Calvin said...

I would have to agree that Obama's idea of the bottom-up policy is a good idea but I believe that it will result in little improvement. People who are motivated enough to go to college will do it either way and the incentives to go to school, incentives like pell grants or tax breaks, aren't appealing enough to get people into school. There will be very very few who when they were to hear of Obama's plan would suddenly jump up and decide to change their lives and their attitudes and actually get a full education. And most, if they ever did start, would probably never finish. A stimulus for the economy needs to happen among everyone possible and not just the lucky students getting extra money who were always planning on being there to begin with.

Anonymous said...

You are focusing on one specific part of the differences. The comparison is between top vs. bottom approach.
Reagonomics, in essence, is the belief that given the "top" greater incentives will encourage them to invest and grow the economy.
Obamanomics is the belief that if the government invests from the "bottom", it will increase productivity and grow the economy.

The issue with Reagonomics now is that given the incentives to the top does not necessarily impact investment into OUR economy. With the ability of capital to easily move across borders, the top earners will invest the capital where it can give the best return for them individually - which may or may not be the USA. It is in the majority's interest for the government to invest and give incentives that are most likely to impact the USA's economy and not just reward the top earners for shrewd investments, regardless of where the capital is deployed.

anthony said...

I believe Top-Down is a much better policy, as it really is the upper class who drive the economy, create jobs, etc. Bottom-Down would encourage people to be lazy and discourage business growth.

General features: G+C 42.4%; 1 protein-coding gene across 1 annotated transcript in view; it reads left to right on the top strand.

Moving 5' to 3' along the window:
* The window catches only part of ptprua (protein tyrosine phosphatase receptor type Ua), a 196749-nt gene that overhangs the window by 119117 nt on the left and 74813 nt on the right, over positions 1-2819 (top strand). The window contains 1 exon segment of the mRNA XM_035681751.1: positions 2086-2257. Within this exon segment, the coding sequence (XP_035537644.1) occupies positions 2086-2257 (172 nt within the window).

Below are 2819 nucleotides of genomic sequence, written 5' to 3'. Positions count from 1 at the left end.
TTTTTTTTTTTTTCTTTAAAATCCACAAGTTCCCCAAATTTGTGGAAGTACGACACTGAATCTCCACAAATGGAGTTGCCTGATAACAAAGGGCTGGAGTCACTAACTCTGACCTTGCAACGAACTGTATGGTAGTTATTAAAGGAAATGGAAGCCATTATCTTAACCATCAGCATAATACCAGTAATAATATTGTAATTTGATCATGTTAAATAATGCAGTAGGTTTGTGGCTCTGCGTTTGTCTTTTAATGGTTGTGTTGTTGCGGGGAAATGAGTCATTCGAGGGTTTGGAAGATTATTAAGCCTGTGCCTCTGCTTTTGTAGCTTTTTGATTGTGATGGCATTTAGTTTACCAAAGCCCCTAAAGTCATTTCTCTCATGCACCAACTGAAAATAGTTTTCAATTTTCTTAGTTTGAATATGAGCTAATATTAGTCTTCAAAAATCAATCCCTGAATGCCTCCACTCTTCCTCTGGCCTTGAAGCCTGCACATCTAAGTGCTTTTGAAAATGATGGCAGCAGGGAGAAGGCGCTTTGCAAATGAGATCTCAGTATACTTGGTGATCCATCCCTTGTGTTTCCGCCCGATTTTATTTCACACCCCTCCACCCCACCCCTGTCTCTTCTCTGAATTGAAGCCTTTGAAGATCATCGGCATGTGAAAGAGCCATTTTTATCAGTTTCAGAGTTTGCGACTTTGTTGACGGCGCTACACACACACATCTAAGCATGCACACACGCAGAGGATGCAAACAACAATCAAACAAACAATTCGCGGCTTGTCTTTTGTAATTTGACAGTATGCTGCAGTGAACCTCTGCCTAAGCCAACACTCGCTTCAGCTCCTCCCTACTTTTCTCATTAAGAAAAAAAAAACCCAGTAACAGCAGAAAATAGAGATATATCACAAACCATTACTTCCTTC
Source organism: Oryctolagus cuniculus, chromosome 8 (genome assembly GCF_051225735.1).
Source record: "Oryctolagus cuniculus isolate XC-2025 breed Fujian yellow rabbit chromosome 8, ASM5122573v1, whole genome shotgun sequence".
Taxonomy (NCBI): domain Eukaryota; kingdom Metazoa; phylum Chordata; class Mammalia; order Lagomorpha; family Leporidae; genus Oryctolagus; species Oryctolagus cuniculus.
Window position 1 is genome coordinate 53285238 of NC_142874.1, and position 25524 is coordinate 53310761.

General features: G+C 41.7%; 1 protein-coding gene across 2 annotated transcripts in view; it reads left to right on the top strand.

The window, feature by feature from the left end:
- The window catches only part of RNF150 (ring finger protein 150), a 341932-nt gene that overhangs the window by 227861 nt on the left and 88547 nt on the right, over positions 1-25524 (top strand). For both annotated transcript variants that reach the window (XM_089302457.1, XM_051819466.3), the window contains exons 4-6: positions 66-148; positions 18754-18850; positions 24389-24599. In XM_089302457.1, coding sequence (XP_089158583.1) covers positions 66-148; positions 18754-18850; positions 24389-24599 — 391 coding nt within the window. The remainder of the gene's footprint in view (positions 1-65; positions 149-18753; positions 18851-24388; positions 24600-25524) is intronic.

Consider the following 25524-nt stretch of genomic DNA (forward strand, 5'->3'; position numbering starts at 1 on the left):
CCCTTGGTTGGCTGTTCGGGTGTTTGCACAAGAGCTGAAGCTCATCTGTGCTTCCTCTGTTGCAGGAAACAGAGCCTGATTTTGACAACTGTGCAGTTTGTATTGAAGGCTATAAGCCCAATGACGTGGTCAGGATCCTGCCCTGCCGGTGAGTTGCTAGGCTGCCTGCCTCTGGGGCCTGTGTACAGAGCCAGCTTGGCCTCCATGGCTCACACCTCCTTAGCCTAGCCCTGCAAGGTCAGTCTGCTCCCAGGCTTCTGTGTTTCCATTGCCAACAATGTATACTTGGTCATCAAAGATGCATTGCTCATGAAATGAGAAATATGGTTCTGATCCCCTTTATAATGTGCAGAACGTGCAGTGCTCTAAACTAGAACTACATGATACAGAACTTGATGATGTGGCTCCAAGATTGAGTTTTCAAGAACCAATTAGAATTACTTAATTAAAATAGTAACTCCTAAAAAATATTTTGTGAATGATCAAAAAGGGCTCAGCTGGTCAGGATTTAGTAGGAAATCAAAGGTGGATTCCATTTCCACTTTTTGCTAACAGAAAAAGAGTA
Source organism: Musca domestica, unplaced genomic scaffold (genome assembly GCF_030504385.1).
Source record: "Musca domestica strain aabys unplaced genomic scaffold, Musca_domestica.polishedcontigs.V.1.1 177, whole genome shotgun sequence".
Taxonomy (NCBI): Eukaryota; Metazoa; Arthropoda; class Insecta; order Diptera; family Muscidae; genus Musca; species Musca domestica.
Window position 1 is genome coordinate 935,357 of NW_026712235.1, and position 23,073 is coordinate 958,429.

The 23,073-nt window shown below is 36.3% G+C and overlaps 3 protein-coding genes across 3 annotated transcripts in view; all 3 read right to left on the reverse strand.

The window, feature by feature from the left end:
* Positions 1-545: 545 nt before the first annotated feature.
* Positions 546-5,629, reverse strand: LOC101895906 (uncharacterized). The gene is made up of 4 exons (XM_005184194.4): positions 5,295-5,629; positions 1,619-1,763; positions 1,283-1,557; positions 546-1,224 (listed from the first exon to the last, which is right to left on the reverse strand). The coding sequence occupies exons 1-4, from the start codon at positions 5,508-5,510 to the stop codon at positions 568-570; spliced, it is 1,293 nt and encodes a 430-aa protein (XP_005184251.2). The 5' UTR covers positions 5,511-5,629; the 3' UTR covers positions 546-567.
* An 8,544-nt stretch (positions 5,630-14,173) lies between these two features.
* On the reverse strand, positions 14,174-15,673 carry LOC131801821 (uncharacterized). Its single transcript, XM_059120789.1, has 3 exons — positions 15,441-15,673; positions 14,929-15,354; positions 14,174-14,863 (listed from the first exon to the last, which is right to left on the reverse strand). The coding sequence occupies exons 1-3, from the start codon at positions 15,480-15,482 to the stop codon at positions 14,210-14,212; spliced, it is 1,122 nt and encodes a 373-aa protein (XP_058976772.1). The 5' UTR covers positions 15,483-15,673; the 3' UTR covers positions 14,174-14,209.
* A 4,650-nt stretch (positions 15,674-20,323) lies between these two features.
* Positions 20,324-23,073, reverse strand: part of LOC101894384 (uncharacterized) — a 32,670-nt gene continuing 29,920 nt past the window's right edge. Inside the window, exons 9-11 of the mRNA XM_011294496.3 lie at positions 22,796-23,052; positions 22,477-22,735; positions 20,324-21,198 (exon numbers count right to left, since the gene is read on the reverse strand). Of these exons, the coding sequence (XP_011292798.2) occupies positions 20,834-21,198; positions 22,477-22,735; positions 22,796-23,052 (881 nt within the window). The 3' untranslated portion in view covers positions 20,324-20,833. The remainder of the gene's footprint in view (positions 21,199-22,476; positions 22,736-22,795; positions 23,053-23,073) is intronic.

Dr. Tufte said...

-1 on Abigail for spelling errors.

I commented in the last post on Americans obsession with taxes, and it comes up again here. Almost everything in the post and comments is about taxes.

Back in 1992 or so I was in a focus group on principles textbooks. Another professor, who I knew only by name, pointed out in a similar discussion that the "Reagan revolution" was really all about microeconomics: changing tax rates, changing the tax base, reducing regulation, and so on. Boy, did my brain light up at that point: if that isn't bottom-up, I don't know what is.

But ... let's think about taxes a bit. The primary implicit contention of our income tax system is that the richer you are, the better off society is having government spend your money than you are: this is what tax brackets do. The quibble between right and left on this is secondary. I'm sorry, but if you're bickering about percentage point changes in marginal rates without addressing why there are brackets at all, you're just a jerk. I'm not even claiming that there aren't reasonable arguments for having tax brackets, just that this ought to be what we talk about.

This ties back to the parts of the thread about whether or not "the rich" will do better things with their money than the government. That's the wrong argument. The right argument is why someone who does become rich is worse at making that decision than they were when they were poor, or why when they go in the opposite direction are we implicitly saying that they've gotten smarter about how to spend. That's twisted.

And note ... personally and professionally ... I am very much in favor of the rich contributing "a lot" because I think that luck is a much larger component of their success than anyone is willing to admit to. I don't have much problem taxing away luck. But again ... a single bracket will collect more from the lucky than the unlucky ... so my basic point about why we need brackets at all still stands.